A tradition of lifelong education means that Virginia's workforce is consistently prepared for changing technologies. Virginia therefore delivers a pipeline of skilled applicants for companies today and for industries of the future. But this world-class education system requires world-class funding. We've put new resources into our higher education system and brought new funding to our colleges and universities after a decade of disinvestment. The result? We've added 3,800 new slots for in-state undergraduate students in just the last two years, and we're on pace to award 100,000 more degrees over the next 15 years. Last year we saw the lowest average yearly tuition increase at our state schools in a decade. We're making college more affordable and accessible for Virginia students: the future of our economy.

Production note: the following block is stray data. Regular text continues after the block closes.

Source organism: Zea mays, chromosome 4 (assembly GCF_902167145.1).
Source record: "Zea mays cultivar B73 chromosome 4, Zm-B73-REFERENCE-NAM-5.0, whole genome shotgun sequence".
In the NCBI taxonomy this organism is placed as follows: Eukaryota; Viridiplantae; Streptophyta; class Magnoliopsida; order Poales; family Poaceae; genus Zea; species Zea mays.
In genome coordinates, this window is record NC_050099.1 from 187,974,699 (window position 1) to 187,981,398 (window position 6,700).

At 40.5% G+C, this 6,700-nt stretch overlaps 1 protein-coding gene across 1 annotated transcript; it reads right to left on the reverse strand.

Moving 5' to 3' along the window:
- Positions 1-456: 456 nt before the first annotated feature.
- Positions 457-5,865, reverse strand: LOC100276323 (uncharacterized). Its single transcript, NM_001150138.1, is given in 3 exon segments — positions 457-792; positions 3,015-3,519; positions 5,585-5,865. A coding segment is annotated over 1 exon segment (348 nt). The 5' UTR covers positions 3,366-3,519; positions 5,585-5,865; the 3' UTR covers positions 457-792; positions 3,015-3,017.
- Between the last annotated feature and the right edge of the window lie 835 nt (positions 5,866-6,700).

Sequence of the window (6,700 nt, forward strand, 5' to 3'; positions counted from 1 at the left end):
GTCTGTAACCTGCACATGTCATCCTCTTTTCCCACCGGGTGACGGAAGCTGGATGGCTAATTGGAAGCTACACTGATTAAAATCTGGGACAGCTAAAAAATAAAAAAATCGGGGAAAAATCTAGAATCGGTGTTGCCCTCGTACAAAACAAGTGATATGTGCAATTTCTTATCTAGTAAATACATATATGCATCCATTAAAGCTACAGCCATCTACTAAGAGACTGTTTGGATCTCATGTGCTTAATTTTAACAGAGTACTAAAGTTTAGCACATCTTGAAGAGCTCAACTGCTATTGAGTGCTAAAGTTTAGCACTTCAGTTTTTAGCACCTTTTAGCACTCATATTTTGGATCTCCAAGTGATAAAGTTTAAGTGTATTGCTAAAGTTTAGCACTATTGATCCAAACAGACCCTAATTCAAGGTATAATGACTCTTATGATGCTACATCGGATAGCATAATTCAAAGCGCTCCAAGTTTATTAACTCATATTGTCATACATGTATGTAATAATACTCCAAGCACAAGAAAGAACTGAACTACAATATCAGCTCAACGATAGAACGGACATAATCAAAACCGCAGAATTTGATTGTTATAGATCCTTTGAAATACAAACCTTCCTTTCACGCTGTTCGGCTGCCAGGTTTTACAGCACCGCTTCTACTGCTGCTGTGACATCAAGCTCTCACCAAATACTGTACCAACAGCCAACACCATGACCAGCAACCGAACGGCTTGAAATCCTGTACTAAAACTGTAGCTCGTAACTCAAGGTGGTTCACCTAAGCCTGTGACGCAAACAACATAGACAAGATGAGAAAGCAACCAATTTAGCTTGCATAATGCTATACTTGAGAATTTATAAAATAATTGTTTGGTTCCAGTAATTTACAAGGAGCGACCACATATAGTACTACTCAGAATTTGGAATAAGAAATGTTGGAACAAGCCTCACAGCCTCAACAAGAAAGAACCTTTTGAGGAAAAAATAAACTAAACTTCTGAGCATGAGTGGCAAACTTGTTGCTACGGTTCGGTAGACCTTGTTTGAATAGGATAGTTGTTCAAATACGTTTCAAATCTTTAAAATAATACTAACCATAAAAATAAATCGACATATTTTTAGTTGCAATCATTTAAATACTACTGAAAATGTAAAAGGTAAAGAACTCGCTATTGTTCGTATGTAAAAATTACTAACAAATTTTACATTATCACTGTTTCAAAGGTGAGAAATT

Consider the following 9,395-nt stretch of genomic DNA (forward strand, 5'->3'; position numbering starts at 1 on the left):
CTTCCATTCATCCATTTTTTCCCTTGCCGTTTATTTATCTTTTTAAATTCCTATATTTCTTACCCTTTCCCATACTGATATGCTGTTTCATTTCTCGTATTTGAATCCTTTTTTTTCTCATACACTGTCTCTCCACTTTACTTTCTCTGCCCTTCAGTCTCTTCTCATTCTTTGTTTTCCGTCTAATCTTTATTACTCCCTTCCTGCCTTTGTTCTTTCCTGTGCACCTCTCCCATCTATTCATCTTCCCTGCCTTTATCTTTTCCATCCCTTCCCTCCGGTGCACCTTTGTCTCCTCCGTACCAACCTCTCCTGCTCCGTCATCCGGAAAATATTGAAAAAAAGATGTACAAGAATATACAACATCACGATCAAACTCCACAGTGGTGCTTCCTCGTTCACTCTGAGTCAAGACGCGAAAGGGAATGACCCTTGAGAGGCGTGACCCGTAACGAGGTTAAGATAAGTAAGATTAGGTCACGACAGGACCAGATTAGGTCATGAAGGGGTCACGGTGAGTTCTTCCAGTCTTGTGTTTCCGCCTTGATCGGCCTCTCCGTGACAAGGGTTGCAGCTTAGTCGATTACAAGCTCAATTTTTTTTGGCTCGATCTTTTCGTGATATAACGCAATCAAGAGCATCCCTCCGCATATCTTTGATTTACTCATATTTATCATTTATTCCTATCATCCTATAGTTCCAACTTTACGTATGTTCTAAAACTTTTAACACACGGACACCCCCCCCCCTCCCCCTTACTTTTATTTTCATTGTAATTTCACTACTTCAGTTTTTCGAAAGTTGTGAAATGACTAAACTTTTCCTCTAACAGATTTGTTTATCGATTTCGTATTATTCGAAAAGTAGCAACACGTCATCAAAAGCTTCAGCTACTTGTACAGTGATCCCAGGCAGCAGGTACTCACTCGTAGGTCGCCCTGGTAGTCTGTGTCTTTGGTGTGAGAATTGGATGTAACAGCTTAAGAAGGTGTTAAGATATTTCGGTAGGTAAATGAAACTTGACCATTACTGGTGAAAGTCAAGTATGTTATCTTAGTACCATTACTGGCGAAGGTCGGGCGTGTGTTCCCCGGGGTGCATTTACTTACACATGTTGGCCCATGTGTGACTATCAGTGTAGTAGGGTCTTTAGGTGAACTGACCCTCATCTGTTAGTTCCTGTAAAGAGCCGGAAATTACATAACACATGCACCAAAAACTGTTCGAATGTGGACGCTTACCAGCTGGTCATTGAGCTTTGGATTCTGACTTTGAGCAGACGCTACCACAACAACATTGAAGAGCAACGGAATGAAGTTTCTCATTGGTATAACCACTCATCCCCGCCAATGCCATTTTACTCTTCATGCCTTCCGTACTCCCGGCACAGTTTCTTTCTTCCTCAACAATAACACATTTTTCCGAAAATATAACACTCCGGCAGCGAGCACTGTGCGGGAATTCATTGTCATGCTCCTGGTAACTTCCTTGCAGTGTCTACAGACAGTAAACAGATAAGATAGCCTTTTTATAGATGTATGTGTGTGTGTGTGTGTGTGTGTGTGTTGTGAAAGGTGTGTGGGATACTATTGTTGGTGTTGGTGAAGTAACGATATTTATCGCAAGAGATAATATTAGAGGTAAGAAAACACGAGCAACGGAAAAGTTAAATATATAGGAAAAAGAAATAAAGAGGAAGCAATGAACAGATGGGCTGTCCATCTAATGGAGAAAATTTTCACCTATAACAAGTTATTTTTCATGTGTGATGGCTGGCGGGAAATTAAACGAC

Virginia's economic diversity and adaptability are its strengths. Even during periods of economic slowdowns, the commonwealth has suffered less and recovered sooner than most states. Virginia's ability to respond to adversity can be attributed to a variety of factors, including a pro-business regulatory environment that offers lower operating costs, a stable 6 percent corporate income tax—one of the lowest in the nation—that hasn't increased since 1972, property tax exemptions and one of the lowest combined state/local/use taxes at 5 percent. We budget conservatively.

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We invest in the core functions of government critical to private sector job creation and quality of life, and we get government out of the areas where it should not be, and where it does not have a positive role to play. That's how we've posted budget surpluses each year of our administration, while at the same time more than doubling the state's rainy day fund and reducing the future unfunded liability in our state pension system by $9 billion.